A blood sample can be used to assess the severity and prognosis of frontotemporal lobar degeneration in the future

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Biomarkers to support the diagnosis of frontotemporal lobar degeneration (FTLD) and to assess the severity and expected prognosis of the disease are needed. Neurofilament light chain (NfL) measured from a blood sample strongly correlates with the duration of the disease in FTLD patients and the rate of brain atrophy, according to a new study published by the University of Eastern Finland in the Annals of Clinical and Translational Neurology.

FTLD is the second most common cause of degenerative and progressive dementing diseases in the working-age population after Alzheimer's disease. FTLD is divided into two subgroups based on the primary symptoms. Early symptoms of the most common form of FTLD, behavioural variant frontotemporal dementia (bvFTD), include changes in behaviour, personality, and executive functions. In the second subgroup, primary progressive aphasia (PPA), the primary symptoms are linguistic, including naming problems and problems in speech production. FTLD patients often have also concomitant motor neuron disease (FTD-MND), and there is some overlap in the neuropathology and genetic alterations between these diseases. Several predisposing genetic mutations have been recognised for FTLD, of which the C9orf72 repeat expansion is exceptionally prevalent in Finnish patients.

NfL is an intracellular structural protein that maintains the shape of the nerve cells and the axons. Upon neuronal damage, NfL is released into the intercellular space, from where it eventually ends up in the blood. Indeed, elevated blood NfL levels are observed in a variety of neurodegenerative diseases and after brain trauma. Previously, NfL levels have been measured in cerebrospinal fluid, where it has a higher concentration than in the blood. However, new ultra-sensitive methods allow measuring NfL also in the blood, making blood NfL a minimally invasive biomarker for neurodegeneration.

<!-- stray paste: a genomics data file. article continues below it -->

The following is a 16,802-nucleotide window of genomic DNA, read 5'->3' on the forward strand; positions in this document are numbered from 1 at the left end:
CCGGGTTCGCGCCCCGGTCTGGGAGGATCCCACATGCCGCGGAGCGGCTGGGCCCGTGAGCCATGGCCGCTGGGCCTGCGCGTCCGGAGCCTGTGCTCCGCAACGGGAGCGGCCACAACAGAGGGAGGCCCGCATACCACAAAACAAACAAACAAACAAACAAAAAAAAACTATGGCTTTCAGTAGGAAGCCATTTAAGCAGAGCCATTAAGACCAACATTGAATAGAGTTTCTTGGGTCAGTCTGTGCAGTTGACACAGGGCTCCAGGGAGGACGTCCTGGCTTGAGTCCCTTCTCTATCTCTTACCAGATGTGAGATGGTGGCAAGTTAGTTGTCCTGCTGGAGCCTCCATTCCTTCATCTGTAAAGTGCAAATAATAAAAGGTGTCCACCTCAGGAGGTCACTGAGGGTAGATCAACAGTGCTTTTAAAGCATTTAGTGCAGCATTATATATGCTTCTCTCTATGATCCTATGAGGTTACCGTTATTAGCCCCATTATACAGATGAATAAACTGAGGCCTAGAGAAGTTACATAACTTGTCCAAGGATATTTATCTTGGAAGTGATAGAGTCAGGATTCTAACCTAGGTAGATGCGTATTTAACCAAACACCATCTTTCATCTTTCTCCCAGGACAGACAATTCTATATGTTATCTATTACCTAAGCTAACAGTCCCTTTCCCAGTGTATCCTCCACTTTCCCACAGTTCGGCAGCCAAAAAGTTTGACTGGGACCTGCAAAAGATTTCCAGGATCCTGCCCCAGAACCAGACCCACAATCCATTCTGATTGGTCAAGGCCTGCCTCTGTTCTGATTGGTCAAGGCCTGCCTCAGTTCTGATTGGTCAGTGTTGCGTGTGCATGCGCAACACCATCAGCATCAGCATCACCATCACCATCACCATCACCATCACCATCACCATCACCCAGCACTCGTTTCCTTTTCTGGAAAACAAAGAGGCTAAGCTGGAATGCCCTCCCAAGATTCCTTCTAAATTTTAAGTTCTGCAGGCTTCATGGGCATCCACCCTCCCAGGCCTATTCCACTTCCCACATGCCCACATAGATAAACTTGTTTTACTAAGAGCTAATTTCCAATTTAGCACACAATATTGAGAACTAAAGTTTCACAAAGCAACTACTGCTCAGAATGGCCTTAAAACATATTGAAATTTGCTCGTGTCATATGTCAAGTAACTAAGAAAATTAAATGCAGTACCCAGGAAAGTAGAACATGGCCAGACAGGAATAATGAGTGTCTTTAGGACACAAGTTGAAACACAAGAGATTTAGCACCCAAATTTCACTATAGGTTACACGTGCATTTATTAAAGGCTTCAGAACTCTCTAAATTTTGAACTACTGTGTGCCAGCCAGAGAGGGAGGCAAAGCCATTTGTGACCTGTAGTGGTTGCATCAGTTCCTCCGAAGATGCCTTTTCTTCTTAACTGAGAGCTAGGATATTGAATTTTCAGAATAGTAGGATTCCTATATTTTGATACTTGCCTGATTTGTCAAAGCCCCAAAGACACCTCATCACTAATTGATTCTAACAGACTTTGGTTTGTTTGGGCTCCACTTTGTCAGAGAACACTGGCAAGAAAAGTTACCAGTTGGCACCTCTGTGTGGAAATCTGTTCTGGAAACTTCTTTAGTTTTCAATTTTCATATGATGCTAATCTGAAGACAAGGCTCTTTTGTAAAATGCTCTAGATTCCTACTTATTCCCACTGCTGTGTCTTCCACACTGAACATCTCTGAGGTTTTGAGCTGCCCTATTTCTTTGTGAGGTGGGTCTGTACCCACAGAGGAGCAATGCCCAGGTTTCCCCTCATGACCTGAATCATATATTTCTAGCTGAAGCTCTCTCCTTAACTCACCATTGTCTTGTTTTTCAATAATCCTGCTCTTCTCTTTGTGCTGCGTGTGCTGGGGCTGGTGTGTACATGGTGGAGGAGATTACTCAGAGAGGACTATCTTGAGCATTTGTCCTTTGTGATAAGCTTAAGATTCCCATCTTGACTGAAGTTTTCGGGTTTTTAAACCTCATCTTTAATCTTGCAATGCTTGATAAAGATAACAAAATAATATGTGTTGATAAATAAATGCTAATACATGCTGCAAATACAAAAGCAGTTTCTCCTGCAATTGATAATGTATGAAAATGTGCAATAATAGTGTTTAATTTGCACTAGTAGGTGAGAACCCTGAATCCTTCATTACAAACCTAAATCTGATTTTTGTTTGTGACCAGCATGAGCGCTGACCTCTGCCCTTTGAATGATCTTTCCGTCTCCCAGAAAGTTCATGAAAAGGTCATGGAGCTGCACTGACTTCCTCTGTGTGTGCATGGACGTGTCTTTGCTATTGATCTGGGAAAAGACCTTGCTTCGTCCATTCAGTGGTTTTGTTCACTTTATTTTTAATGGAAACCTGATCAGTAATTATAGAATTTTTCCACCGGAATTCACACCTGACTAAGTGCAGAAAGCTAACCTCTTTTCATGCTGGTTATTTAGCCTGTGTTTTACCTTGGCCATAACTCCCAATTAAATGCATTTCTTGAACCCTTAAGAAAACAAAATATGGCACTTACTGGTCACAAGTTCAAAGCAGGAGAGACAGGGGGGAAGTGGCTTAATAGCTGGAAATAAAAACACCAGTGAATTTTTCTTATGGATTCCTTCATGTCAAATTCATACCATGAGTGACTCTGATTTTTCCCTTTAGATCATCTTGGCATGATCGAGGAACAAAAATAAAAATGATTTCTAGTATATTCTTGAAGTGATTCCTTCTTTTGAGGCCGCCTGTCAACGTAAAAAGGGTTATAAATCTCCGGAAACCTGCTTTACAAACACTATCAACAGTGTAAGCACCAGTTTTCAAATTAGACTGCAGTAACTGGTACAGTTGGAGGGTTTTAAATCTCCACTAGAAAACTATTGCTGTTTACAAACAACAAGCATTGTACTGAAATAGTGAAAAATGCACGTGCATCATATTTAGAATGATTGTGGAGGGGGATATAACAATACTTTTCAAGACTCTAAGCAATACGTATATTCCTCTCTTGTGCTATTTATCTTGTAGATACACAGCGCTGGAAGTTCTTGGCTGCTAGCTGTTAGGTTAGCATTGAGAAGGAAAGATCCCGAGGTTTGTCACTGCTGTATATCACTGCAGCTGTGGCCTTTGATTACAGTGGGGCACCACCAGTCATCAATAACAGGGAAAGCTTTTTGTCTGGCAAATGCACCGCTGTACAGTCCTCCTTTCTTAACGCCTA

The new study found that patients with high levels of blood NfL had a shorter duration of the disease and a faster rate of brain atrophy. High levels of blood NfL were detected particularly in the FTD-MND and PPA groups. Also, carriers of the C9orf72 repeat expansion had elevated blood NfL levels. These results provide valuable information on the course of the disease in FTLD patients showing different clinical symptoms or harbouring diverse genetic backgrounds.

The potential of neurofilament light is not limited to the detection of FTLD

The onset of FTLD is insidious with a sudden onset of symptoms. The symptom profile and the age of patients significantly differ from those of the "typical memory disorders." As a result, early diagnosis of FTLD is challenging and patients are often first referred to psychiatric care units. In a previous study by the University of Eastern Finland*), blood NfL was confirmed as an excellent tool for distinguishing FTLD patients from psychiatric patients, even if the symptom pattern is very similar. The current study further suggests that the potential of blood NfL is not only limited to differential diagnosis, but it can also help to predict the severity of the disease and possibly also response to drug treatment in the future.

The aim of the research group led by Professor Anne Remes and Dr Eino Solje is to identify new tools for the diagnosis of FTLD. The team also investigates the mechanisms, clinical features, and early symptoms of the disease. The group is part of the national FinFTD consortium.

More information:

Researcher Antti Cajanus, antti.cajanus (a) uef.fi

Group leader Eino Solje, eino.solje (a) uef.fi

Professor Anne Remes, anne.remes (a) oulu.fi

Original publication (open access): Antti Cajanus, Kasper Katisko, Aleksi Kontkanen, Olli Jääskeläinen, Päivi Hartikainen, Annakaisa Haapasalo, Sanna-Kaisa Herukka, Ritva Vanninen, Eino Solje, Anette Hall, Anne M. Remes. Serum neurofilament light chain in FTLD– association with C9orf72, clinical phenotype and prognosis. Annals of Clinical and Translational Neurology. 2020 May 22. doi: 10.1002/acn3.51041


*) Katisko K. et al., Journal of Neurology, 2020 Jan;267(1):162-167. doi: 10.1007/s00415-019-09567-8